Governor Murphy signed a major employer mandate, the “earned sick leave” law (A1827), on May 1, 2018.
The New Jersey “earned sick leave” law, which takes effect in six months (October 29th), requires employers to provide earned sick leave to employees in the State. It provides that an employee accrues one hour of earned sick leave for every 30 hours worked and requires an employer to pay for earned sick leave at the same rate of pay, and with the same benefits, as the employee normally earns. The maximum earned leave required is 40 hours a year, which equals 5 days a year for most full time employees. The employer is not required to permit the employee to accrue or use in any benefit year, or carry forward from one year to the next, more than 40 hours of earned sick leave. There is no exemption for small businesses and no distinction of full or part time employees, but there is an exemption for per diem health care workers.
Reasons for Absence
Under the law, an employee may use earned sick leave reasons beyond illness:
1. for diagnosis, care, treatment, or recovery related to the employee’s illness;
2. to care for a family member during diagnosis, care, treatment, or recovery related to a family member’s
3. for certain absences resulting from the employee or a family member being a victim of domestic or
4. for time during which the employee is not able to work because of a closure of the employee’s workplace, or the school or place of care of a child of the employee, in connection with a public health emergency or a determination that the presence of the employee or child in the community would jeopardize the health of others; or
5. to attend school-related conferences, meetings, or events, or to attend other meetings regarding care for the employee’s child.
Healthcare Worker Exemption:
Under the new law, “employee” does not include an employee performing service in the construction industry that is under contract pursuant to a collective bargaining agreement, a per diem health care employee, or a public employee who is provided with sick leave with full pay under any other State law.
“Per diem health care employee” means any:
(1) health care professional licensed in the State of New Jersey employed by a health care facility licensed by the New Jersey Department of Health;
(2) any individual that is in the process of applying to the New Jersey Division of Consumer Affairs for a license to provide health care services who is employed by a health care facility licensed by the New Jersey Department of Health; or
(3) any first aid, rescue or ambulance squad member employed by a hospital system.
In addition, the employee must:
(1) works on an as-needed basis to supplement a health care employee, or to replace or substitute for a temporarily absent health care employee;
(2) works only when the employee indicates that the employee is available to work, and has no obligation to work when the employee does not indicate availability; and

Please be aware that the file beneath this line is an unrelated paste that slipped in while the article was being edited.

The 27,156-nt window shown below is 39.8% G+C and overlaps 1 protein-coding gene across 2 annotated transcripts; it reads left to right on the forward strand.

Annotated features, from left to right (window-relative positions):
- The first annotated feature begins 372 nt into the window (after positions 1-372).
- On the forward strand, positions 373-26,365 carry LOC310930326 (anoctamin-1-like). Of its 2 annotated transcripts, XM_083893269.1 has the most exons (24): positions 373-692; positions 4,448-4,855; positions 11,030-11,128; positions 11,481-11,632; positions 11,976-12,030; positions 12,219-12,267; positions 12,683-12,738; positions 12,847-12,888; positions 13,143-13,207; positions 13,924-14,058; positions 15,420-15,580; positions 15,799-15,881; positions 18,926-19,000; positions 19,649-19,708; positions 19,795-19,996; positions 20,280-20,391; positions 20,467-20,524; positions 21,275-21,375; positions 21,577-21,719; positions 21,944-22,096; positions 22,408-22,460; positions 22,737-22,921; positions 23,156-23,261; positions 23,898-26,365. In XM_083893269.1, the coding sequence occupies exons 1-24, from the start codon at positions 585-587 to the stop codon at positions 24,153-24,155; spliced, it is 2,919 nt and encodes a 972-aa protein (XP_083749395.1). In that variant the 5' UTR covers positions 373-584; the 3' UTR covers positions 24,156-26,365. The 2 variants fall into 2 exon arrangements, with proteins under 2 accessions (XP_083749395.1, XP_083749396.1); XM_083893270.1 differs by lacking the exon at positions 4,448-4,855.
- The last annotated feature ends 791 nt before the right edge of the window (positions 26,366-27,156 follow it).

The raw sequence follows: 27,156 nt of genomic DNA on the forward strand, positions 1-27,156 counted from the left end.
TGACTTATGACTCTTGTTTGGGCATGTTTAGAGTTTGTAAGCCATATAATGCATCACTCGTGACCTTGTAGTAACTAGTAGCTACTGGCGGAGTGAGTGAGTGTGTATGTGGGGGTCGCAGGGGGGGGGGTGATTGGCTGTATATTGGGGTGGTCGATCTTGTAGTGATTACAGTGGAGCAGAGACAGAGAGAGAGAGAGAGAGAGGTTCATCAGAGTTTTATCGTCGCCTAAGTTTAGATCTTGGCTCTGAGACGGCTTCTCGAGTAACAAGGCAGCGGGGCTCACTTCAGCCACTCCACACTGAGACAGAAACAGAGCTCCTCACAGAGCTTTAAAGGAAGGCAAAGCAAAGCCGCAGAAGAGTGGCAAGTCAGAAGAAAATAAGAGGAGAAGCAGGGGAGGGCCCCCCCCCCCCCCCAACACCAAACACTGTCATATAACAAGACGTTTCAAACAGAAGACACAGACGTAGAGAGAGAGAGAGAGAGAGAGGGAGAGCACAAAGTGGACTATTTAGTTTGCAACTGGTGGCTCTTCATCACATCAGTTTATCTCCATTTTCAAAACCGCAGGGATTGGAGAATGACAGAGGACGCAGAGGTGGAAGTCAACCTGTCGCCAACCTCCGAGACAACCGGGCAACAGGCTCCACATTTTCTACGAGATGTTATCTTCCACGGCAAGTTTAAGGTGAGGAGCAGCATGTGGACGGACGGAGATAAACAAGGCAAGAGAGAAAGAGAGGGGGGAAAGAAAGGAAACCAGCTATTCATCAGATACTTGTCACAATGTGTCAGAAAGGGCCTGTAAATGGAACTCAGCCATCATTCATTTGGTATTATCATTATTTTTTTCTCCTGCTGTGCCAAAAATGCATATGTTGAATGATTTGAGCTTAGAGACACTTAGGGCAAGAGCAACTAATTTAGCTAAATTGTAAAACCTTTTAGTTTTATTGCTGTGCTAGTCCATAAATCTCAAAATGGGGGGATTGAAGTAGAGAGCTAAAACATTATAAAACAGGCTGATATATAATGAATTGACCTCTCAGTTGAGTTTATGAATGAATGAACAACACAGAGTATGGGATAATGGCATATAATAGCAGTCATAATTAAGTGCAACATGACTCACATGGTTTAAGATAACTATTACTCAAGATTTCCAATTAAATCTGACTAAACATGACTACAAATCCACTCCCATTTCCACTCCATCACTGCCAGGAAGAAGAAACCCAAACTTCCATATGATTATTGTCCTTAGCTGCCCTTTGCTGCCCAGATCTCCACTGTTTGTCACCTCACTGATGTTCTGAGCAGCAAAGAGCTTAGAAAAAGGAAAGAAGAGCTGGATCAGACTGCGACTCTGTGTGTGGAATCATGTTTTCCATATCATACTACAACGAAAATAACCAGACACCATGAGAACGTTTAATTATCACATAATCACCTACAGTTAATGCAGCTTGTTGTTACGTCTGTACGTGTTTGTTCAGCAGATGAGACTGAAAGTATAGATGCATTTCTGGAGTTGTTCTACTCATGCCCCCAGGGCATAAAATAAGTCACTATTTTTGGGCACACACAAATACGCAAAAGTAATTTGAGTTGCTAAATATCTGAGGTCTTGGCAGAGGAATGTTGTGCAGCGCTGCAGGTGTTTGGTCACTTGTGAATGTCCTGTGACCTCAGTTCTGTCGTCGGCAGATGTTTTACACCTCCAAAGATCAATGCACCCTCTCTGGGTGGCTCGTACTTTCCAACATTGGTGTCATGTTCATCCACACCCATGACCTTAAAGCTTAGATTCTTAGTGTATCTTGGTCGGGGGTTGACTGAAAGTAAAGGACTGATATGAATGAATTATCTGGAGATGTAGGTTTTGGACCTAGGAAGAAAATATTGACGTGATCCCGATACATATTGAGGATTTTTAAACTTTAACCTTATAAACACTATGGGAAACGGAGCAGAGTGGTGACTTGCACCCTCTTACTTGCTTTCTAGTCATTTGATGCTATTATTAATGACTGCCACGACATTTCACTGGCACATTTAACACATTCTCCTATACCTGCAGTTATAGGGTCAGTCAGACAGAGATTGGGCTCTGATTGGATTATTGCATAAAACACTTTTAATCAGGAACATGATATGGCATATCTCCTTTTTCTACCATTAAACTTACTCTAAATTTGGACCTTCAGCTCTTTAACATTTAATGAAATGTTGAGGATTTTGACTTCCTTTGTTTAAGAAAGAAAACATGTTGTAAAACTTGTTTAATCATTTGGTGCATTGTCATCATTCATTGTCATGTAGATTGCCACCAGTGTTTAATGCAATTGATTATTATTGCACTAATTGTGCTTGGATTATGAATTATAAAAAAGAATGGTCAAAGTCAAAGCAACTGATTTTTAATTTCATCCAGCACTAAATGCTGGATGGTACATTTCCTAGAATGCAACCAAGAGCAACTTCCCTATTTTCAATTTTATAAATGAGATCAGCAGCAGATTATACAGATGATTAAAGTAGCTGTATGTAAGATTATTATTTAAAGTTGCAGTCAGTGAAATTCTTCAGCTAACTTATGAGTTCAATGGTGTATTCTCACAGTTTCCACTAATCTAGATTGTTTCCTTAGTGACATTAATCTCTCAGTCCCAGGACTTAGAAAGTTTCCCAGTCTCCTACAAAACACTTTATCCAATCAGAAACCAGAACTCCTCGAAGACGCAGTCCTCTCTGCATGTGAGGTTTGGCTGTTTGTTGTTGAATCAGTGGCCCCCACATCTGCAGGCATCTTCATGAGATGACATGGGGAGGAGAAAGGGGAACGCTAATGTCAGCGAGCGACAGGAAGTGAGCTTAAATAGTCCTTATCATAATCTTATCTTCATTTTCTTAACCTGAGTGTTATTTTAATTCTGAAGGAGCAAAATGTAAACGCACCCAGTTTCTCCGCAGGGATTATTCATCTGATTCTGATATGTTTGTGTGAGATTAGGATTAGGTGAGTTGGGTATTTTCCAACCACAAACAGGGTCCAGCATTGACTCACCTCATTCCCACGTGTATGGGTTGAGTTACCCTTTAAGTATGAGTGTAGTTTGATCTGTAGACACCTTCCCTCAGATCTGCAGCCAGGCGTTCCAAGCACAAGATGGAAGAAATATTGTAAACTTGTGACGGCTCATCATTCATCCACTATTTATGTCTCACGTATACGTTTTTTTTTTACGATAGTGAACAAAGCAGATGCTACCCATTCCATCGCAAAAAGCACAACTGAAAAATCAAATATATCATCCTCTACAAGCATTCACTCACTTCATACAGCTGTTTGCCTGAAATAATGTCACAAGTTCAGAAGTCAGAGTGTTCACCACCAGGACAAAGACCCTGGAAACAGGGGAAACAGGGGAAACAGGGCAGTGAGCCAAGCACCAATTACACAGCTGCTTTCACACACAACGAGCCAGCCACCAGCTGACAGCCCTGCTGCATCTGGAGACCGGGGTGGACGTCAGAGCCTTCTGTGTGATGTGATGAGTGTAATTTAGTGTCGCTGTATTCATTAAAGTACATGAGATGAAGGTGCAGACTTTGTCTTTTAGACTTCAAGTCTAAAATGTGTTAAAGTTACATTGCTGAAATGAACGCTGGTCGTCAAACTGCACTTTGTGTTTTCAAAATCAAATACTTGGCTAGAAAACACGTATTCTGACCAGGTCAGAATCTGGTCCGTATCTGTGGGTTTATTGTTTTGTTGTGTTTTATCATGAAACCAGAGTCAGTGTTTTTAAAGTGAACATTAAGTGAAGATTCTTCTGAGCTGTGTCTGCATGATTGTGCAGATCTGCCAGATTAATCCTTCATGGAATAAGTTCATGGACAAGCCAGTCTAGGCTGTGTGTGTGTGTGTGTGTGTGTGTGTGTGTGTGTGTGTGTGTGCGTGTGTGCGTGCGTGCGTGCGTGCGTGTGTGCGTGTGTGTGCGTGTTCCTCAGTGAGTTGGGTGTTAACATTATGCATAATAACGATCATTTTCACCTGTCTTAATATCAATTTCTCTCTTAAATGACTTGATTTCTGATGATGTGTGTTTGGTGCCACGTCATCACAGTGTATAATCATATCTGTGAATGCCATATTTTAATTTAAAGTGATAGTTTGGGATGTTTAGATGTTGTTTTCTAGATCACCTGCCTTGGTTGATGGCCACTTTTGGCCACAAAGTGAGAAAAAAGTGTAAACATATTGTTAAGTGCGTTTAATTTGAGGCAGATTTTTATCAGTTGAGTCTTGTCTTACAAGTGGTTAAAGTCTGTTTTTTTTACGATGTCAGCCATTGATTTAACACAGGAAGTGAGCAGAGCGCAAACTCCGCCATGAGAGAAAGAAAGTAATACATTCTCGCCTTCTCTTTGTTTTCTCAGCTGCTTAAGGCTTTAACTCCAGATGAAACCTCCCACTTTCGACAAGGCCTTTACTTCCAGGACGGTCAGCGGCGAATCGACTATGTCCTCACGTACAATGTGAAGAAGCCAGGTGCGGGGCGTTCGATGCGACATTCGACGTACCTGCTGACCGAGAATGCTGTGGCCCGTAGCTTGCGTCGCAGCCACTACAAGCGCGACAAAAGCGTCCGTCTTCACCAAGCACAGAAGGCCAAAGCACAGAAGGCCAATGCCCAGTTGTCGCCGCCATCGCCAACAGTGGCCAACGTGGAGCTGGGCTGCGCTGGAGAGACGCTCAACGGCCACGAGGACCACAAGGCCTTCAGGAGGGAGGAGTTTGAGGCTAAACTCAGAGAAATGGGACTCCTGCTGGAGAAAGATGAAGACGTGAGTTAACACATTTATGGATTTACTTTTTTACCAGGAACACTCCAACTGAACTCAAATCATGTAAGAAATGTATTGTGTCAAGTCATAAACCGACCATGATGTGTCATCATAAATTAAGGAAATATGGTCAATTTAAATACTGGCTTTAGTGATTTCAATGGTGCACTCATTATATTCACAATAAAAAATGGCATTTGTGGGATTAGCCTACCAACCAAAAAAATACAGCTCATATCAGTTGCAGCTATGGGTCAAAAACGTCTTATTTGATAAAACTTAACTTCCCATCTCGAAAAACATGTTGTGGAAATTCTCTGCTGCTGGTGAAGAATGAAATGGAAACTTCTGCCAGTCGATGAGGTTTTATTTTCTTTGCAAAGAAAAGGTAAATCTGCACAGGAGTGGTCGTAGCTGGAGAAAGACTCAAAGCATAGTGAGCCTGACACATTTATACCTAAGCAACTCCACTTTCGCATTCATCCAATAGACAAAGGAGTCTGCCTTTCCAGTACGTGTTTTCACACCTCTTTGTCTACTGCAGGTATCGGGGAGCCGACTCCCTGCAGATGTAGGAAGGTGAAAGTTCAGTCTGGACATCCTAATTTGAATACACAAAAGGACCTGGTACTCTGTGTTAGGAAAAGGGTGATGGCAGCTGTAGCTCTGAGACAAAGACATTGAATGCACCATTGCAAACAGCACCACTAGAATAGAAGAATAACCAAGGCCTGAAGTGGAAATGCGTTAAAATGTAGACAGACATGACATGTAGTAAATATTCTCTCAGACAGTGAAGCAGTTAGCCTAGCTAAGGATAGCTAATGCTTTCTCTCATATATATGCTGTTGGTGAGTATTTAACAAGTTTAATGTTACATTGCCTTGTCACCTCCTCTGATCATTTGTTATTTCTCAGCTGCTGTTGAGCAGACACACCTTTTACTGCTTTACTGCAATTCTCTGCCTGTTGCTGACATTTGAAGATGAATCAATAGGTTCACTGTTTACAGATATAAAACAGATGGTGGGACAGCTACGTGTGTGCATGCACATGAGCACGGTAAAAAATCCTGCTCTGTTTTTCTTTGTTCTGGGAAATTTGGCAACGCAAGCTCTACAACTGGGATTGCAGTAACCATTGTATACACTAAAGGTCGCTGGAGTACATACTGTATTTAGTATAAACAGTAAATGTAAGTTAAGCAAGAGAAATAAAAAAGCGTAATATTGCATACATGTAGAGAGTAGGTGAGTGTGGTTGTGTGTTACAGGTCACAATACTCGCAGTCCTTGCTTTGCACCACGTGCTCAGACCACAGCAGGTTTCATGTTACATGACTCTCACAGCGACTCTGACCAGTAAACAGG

(a) has the opportunity for full time or part time employment in their scope of practice under that healthcare provider which offers paid time off benefits greater in length than provided under this act under the terms of employment; or
(b) has waived earned sick leave benefits as provided under this act under terms of employment for alternative benefits or consideration.
“Per diem health care employee” does not include any individual who is certified as a homemaker-home health aide.
Accrual, Documentation and Use
Accrual pursuant to this law begins on the law’s effective date for employees who commenced employment prior to the effective date. If employment commences after the effective date, the accrual of earned sick leave will begin when employment commences. An employee may use the earned sick leave beginning on the 120th day after employment commences, unless the employer agrees to an earlier date. The employee may subsequently use earned sick leave as soon as it is accrued.
The law prohibits retaliatory actions against an employee for the use or requested use of earned sick leave or for filing a complaint for an employer violation of the provisions of this law. The law permits an employer to require reasonable documentation if the leave is for three or more consecutive days. Employers may prohibit employees from using foreseeable earned sick leave on certain dates and require reasonable documentation if employees use sick leave that is not foreseeable during those dates.
The law permits an employer to offer payment to an employee for unused earned sick leave in the final month of the benefit year. If the employee declines a payment for unused earned sick leave, or agrees to a partial payment, the employee may have the unused leave carried forward to the following year. If the employee accepts the full payment, the employer must make the entire accrual for the following year available to that employee at the beginning of that year.
Supercedes Local Laws
Commencing after the effective date of the law, counties and municipalities are prohibited from adopting new requirements regarding earned sick leave and the provisions of the law preempt existing local requirements.